Column: The 'Whispering Giant'

Fifty-nine years ago, my parents and I took our first trip back to Germany after having emigrated in 1956. It was August 1961, and we flew on Canadian Pacific Airline’s Britannia turboprop aircraft, flight 352 from Vancouver to Amsterdam.

The Britannia was developed by the Bristol Aeroplane Company in 1952, but there were several delays in production, and soon after the Britannia started flying, in February 1957, it had to compete with the Boeing 707 jetliner (its first flight was in December 1957). The Britannia didn’t last long in the race. Of the 180 aircraft that were projected, fewer than 100 were sold.

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Canadian Pacific Airlines purchased six Britannias, the first of which arrived on April 1, 1958. A special hangar had been built for them at Vancouver International Airport in 1958 (it still stands, in the South Terminal area of the airport). Two more Britannias were added in 1959. The aircraft was popularly known as “The Whispering Giant” because of its quiet exterior noise and smooth flying.

All of Canadian Pacific’s Britannias were built at Shorts, an aerospace company in Belfast (bought by Bombardier in 1989). Grant McConachie, then general manager of Canadian Pacific Airlines, wanted the Britannias to break the monopoly that Trans Canada Airlines enjoyed on the transcontinental routes, but TCA’s DC-8 aircraft proved faster and more popular. By February 1966, Canadian Pacific had sold off its fleet of Britannias, which were acquired by the charter carriers Caledonian Airways, Transglobe and Cunard Eagle.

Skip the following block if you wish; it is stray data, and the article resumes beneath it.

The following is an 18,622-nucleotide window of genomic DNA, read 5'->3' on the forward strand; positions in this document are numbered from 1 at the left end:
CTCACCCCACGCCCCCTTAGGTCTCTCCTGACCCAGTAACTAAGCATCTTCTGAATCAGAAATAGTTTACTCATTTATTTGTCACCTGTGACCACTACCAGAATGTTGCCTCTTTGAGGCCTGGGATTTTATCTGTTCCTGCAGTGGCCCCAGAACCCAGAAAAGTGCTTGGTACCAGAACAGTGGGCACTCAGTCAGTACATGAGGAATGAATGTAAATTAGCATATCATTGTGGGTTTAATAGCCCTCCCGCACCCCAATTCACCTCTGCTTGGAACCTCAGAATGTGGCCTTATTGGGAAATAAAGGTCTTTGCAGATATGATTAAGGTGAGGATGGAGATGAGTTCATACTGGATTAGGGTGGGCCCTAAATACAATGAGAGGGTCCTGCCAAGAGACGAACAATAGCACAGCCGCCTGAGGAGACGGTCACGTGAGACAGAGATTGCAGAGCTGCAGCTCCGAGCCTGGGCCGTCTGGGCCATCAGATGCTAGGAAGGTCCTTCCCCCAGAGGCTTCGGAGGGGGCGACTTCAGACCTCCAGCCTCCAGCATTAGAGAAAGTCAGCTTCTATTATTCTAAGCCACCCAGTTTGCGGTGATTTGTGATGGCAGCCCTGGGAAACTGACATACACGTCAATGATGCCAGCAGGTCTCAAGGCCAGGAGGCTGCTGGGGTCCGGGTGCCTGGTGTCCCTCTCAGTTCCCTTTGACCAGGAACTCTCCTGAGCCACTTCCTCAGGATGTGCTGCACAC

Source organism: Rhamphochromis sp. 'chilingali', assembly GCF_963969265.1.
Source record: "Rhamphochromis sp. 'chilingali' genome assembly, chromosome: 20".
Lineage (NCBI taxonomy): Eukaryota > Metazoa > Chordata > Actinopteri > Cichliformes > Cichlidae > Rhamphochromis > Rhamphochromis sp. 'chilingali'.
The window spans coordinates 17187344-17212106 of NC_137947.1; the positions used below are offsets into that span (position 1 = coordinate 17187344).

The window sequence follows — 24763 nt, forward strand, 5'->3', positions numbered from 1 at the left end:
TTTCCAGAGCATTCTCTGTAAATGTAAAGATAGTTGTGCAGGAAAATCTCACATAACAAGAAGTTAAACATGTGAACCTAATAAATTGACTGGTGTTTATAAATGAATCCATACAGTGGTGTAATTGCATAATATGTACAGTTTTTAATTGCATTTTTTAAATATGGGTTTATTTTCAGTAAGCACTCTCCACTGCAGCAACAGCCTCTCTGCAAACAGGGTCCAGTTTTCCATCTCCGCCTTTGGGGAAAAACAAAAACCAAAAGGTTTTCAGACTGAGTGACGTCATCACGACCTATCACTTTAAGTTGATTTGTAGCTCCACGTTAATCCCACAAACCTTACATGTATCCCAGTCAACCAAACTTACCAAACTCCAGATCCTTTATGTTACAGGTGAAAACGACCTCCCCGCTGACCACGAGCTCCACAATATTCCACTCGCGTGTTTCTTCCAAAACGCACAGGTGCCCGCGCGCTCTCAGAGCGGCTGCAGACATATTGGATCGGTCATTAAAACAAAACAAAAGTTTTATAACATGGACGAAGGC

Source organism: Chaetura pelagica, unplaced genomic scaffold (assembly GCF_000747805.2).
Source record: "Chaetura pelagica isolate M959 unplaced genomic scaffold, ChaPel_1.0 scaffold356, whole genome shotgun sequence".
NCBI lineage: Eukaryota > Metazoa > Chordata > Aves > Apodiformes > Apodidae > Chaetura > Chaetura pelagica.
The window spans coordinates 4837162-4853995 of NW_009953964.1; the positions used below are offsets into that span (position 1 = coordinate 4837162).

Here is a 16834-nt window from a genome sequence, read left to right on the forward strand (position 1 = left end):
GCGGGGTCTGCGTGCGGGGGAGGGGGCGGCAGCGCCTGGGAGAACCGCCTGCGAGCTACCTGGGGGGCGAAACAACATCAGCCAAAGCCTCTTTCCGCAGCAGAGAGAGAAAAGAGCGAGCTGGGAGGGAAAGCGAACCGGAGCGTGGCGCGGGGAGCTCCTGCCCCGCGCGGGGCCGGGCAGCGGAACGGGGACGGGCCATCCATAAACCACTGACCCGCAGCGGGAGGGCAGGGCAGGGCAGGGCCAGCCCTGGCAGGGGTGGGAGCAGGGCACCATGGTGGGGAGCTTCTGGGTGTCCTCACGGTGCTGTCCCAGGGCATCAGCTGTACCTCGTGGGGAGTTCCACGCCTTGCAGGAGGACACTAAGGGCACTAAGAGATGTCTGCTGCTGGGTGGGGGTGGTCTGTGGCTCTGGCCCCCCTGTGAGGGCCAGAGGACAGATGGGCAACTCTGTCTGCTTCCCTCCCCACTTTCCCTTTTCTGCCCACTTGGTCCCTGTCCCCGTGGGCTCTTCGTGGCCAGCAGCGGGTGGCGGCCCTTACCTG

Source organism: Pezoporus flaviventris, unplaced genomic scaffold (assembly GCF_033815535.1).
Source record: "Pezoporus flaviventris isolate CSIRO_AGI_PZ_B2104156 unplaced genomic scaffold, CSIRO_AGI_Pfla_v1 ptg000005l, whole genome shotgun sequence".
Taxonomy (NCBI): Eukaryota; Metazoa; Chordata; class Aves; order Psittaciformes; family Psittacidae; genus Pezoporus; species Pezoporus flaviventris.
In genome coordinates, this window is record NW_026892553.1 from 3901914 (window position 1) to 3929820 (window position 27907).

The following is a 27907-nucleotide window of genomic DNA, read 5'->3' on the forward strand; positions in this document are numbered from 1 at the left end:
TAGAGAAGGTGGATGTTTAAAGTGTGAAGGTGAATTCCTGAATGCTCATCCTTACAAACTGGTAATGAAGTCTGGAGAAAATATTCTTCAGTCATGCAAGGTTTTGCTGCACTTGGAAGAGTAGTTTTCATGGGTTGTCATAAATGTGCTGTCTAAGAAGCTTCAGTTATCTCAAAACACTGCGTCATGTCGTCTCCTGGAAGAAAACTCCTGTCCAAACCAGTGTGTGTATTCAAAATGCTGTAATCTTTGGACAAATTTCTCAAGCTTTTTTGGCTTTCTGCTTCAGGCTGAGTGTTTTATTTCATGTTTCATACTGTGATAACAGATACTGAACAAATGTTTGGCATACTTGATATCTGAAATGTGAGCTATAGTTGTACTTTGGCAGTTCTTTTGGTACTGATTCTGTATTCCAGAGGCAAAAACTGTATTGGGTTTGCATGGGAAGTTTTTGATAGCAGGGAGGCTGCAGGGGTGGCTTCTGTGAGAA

Although we went on several more trips to Germany over the years, it was the flight with CPA’s Britannia that stayed in our memory as the most comfortable and most enjoyable of all. Compared to what air travel eventually developed into – an endurance test involving standing in line for hours, sitting in narrower seats with reduced leg room, fighting for space in overhead bins – flying economy class in the Britannia seems closer to today’s experience of flying in business class. That impression is not a rosy memory well-seasoned with nostalgia – it’s confirmed by the photographs my father took of my mother and me sitting inside the cabin.

Nowadays, unless you’re flying business or first class, you dress as though you were prepared to rough it. Sixty years ago, even in economy class people dressed in their Sunday best, as if flying were a special occasion, which it was. At the end of the journey, the passengers did not look any the worse for wear. Of course, it helped that the Canadian Pacific Britannias accommodated only 89 passengers on the long haul flights.

I’ve heard it said that flying will never be the same after this months-long interruption in normal air traffic caused by the pandemic. If that means that fewer people will be flying, that there will be shorter lines, more spacious seating and more room to stretch out one’s legs, then I can only hail it as a welcome return to a more civilized, bygone era of travel, as I experienced in 1961.


Sabine Eiche is a local writer and art historian with a PhD from Princeton University. She is passionately involved in preserving the environment and protecting nature. Her columns deal with a broad range of topics and often include the history (etymology) of words in order to shed extra light on the subject.

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